<VirtualHost *:443>

ServerAlias *

Include conf.d/all-ssl.cnf
# try the <proxy> stuff from

<Proxy *>
Order deny,allow
Allow from all

SSLProxyEngine On
ProxyRequests Off
ProxyPreserveHost On
ProxyPass /
ProxyPassReverse /


Ansible find first accessible proxy and use it

If you need to find the first available http proxy and use it for a process, you can use a python snippet to discover it and use it.



  - name: learn which proxy to use
    script: {{ http_proxies | join( " " ) }}
    changed_when: false
    register: open_ports

  - set_fact:
      http_proxy: "{{ open_ports.stdout_lines[0] }}"
    - 'open_ports.stdout | length > 0'
    - 'open_ports.stdout | length = 0'

  - name: use http_proxy environment variable
    script: -i {{ inputvar }}
      http_proxy: "http://{{ http_proxy | default(omit) }}"

The sole output is the first hostname and port available.

# Filename:
# Location: /etc/ansible/roles/install_sccm/files/
# Author: bgstack15
# Startdate: 2018-10-02 10:13
# Title: Script that Gets the First Open Port
# Purpose: Return to standard output the first valid host and port to use as a http proxy
# Project: projects derived from ansible role certreq
# History:
# Usage:
#    in ansible
# Reference:
#    string split
# Improve:
# Documentation:

import socket, sys
from contextlib import closing


def check_socket(host, port):
   with closing(socket.socket(socket.AF_INET, socket.SOCK_STREAM)) as sock:
      if sock.connect_ex((host,port)) == 0:
         print host + ":" + str(port)
         return True
   return False

x = 0
for myarg in sys.argv:

   # show version
   if myarg == "--version" or myarg == "-V":
      print(sys.argv[0]+" "+GFOP_VERSION)

   x = x + 1
   # skip the script $0 name itself
   if x > 1:
      # split on the colon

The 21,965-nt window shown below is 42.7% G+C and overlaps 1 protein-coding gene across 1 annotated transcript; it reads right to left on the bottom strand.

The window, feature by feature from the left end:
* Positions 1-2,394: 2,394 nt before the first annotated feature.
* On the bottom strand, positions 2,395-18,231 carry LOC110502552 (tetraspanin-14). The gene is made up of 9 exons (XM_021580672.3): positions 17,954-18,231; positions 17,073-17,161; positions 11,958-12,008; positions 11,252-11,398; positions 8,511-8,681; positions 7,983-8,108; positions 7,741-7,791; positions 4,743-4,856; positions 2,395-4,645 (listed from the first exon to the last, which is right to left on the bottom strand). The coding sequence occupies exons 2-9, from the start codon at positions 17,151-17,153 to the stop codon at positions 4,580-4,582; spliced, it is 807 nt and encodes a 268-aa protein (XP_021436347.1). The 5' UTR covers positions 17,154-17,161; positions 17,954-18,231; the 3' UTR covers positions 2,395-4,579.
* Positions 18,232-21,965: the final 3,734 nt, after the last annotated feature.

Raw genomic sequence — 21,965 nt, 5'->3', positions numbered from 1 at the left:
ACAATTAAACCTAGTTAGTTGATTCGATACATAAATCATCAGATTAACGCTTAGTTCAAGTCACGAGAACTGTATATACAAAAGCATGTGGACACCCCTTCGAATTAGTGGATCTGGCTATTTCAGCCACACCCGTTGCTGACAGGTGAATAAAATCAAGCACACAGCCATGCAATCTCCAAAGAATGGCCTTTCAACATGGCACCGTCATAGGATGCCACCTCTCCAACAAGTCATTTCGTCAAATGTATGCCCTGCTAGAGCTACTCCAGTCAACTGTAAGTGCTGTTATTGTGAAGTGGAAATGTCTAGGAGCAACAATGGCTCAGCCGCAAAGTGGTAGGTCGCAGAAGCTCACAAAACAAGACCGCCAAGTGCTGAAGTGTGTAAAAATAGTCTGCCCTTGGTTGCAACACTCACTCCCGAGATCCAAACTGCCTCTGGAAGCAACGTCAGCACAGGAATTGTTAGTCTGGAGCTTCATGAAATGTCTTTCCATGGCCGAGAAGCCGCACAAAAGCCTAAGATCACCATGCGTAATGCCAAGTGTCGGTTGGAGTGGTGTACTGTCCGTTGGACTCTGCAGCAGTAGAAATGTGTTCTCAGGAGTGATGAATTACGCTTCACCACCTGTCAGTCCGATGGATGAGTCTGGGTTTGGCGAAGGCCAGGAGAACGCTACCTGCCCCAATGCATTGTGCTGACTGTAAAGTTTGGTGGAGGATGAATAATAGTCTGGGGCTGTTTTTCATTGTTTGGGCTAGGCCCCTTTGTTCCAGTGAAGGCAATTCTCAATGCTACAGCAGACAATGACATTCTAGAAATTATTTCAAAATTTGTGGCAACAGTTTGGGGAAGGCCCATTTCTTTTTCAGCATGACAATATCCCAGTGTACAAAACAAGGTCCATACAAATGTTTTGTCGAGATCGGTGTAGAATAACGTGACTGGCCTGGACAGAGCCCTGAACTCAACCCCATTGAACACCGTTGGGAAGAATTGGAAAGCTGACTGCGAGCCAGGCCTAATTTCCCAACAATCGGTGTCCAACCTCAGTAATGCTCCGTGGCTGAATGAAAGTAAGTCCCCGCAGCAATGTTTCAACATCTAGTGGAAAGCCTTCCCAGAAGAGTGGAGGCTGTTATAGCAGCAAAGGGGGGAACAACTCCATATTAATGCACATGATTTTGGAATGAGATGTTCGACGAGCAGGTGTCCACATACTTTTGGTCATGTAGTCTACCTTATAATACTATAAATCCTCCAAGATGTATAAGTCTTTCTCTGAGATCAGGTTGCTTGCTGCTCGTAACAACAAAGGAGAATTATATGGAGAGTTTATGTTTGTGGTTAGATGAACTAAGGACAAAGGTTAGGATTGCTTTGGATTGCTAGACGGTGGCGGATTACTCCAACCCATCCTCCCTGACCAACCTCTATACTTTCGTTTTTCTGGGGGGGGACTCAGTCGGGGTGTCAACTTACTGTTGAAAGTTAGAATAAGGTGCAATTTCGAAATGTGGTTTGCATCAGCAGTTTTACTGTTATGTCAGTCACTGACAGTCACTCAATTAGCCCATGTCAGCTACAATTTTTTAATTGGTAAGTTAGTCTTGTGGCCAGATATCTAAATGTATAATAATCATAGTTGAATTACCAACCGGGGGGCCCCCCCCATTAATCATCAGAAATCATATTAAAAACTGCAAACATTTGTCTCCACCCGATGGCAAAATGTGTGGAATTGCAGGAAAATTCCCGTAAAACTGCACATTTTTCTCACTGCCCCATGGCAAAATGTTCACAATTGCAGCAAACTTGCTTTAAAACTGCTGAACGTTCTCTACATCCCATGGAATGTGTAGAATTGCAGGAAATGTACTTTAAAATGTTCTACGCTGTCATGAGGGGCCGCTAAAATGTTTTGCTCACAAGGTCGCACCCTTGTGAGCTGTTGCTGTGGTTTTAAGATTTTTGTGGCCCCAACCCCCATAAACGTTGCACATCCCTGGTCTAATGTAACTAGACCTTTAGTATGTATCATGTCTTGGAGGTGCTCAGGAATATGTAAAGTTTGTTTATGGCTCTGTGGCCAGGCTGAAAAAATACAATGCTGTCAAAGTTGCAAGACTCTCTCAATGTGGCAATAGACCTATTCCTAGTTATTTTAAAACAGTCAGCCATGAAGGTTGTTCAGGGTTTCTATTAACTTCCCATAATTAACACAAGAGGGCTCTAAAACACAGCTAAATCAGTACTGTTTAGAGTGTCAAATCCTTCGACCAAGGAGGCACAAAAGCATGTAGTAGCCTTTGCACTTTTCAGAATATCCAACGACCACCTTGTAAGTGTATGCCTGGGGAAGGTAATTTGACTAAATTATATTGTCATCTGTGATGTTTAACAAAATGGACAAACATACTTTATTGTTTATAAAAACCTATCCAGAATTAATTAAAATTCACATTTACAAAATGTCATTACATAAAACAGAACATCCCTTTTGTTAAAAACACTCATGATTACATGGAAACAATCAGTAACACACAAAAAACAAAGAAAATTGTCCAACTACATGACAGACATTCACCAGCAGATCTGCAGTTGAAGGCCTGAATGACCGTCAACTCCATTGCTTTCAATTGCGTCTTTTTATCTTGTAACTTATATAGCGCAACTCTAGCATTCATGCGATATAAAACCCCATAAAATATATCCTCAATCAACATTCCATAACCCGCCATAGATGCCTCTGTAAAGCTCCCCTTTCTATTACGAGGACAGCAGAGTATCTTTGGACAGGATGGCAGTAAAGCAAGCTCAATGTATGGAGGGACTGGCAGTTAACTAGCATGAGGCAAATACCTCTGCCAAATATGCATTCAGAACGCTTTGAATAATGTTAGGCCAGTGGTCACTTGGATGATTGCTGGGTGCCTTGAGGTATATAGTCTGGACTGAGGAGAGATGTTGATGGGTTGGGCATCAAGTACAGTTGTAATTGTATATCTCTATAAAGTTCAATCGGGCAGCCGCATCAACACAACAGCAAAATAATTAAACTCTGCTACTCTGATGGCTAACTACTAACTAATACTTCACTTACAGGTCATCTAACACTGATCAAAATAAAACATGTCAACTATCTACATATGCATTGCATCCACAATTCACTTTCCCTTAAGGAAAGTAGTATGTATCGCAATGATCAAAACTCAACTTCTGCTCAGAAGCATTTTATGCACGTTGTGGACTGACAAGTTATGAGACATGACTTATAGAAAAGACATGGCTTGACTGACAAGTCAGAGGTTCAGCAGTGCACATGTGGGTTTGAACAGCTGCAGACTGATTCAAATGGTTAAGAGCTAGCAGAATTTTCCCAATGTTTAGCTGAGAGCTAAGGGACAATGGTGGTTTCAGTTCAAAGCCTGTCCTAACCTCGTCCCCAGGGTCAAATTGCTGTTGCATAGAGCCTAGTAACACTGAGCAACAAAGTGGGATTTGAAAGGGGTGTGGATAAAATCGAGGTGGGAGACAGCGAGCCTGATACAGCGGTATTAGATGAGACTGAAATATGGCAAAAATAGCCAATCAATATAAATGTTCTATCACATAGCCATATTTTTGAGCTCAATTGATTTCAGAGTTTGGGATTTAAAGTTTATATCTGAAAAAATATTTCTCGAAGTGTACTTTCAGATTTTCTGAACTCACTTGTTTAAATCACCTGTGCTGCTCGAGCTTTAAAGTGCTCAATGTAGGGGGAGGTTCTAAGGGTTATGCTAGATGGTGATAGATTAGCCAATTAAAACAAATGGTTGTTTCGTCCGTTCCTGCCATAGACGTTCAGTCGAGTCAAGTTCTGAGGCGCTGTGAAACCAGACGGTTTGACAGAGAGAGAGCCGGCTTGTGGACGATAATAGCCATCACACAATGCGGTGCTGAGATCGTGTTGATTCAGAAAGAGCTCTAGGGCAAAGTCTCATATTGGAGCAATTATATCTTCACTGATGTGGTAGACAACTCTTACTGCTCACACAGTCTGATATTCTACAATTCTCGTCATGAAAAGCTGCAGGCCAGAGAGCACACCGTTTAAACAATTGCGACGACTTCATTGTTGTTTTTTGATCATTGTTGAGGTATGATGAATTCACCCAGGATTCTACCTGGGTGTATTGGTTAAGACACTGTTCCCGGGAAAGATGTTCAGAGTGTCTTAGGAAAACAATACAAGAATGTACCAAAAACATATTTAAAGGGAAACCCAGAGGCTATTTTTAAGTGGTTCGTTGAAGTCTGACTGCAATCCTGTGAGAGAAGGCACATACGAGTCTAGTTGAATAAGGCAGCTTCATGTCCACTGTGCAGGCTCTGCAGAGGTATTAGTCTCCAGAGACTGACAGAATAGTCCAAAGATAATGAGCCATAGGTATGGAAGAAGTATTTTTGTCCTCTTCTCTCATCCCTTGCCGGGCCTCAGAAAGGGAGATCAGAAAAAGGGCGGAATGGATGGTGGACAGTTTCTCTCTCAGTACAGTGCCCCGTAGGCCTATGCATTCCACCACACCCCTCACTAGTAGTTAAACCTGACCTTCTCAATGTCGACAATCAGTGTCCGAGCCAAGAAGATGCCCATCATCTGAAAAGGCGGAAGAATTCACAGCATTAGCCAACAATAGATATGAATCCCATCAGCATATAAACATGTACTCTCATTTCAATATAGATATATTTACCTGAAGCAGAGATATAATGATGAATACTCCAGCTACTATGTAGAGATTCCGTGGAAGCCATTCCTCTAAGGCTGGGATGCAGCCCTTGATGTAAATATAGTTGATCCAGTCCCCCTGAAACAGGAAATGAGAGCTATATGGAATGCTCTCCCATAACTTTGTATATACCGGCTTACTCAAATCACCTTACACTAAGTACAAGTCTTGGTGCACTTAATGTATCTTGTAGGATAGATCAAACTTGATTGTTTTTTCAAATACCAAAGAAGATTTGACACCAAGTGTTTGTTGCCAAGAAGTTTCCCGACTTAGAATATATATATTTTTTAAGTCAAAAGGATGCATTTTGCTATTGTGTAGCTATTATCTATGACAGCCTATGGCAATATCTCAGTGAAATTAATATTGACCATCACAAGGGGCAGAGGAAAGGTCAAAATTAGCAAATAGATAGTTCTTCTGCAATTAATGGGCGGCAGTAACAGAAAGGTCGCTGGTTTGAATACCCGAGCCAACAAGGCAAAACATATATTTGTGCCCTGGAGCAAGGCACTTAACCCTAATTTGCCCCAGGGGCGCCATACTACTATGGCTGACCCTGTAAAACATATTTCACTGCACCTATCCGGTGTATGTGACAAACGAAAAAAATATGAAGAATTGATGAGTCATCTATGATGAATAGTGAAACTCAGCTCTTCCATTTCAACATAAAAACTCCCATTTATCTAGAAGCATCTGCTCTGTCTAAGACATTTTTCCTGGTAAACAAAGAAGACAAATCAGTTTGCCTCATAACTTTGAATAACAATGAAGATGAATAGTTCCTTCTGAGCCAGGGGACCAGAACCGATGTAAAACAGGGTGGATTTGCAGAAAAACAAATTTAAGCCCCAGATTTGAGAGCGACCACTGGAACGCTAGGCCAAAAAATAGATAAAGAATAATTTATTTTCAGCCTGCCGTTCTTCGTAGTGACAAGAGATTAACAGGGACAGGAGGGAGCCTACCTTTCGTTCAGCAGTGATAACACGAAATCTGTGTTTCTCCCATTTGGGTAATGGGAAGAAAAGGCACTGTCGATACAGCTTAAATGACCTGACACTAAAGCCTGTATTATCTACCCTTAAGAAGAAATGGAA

host, port = myarg.split(":",2)
      # short-circuit upon first successful one
      if check_socket(host,int(port)):

Quick script to purge URL from squid proxy

If you have the requisite permissions in squid.conf, you can just use a quick script to purge URLs. I use this for flushing local files I am developing and download to clients with http.

touch "${tf}" ; chmod 0755 "${tf}"
echo <<EOF > "${tf}"
for word in ${@} ;
   squidclient -h localhost -r -p 3128 -m PURGE "${word}"

For squid, I am using a few lines to allow purging:

acl PURGE method PURGE
http_access allow PURGE localhost

Then you can call it:


Install openssl-1.1.0 on CentOS7

I really wanted the -proxy flag on the openssl command. It’s not available in the provided openssl package (1.0.1 series), but it is in the 1.1.0 which is now the base package in Fedora. But for the Enterprise Linux users, you need to do a little bit of work to get it.

Download a pre-compiled package

You could just download the package from my copr. Save the contents of the .repo file [] or use them from here.

name=Copr repo for stackrpms owned by bgstack15

Install with:

yum install openssl110

And then the binary has been named openssl110

Download and compile the source

tar -zxf openssl-1.1.0i.tar.gz
cd openssl-1.1.0i
sudo make install

To prevent an error that resembles:

/usr/local/bin/openssl version
/usr/local/bin/openssl: error while loading shared libraries: cannot open shared object file: No such file or directory

You have to provide the library files in a directory that the dynamic linker is looking in. There are multiple ways to tackle this.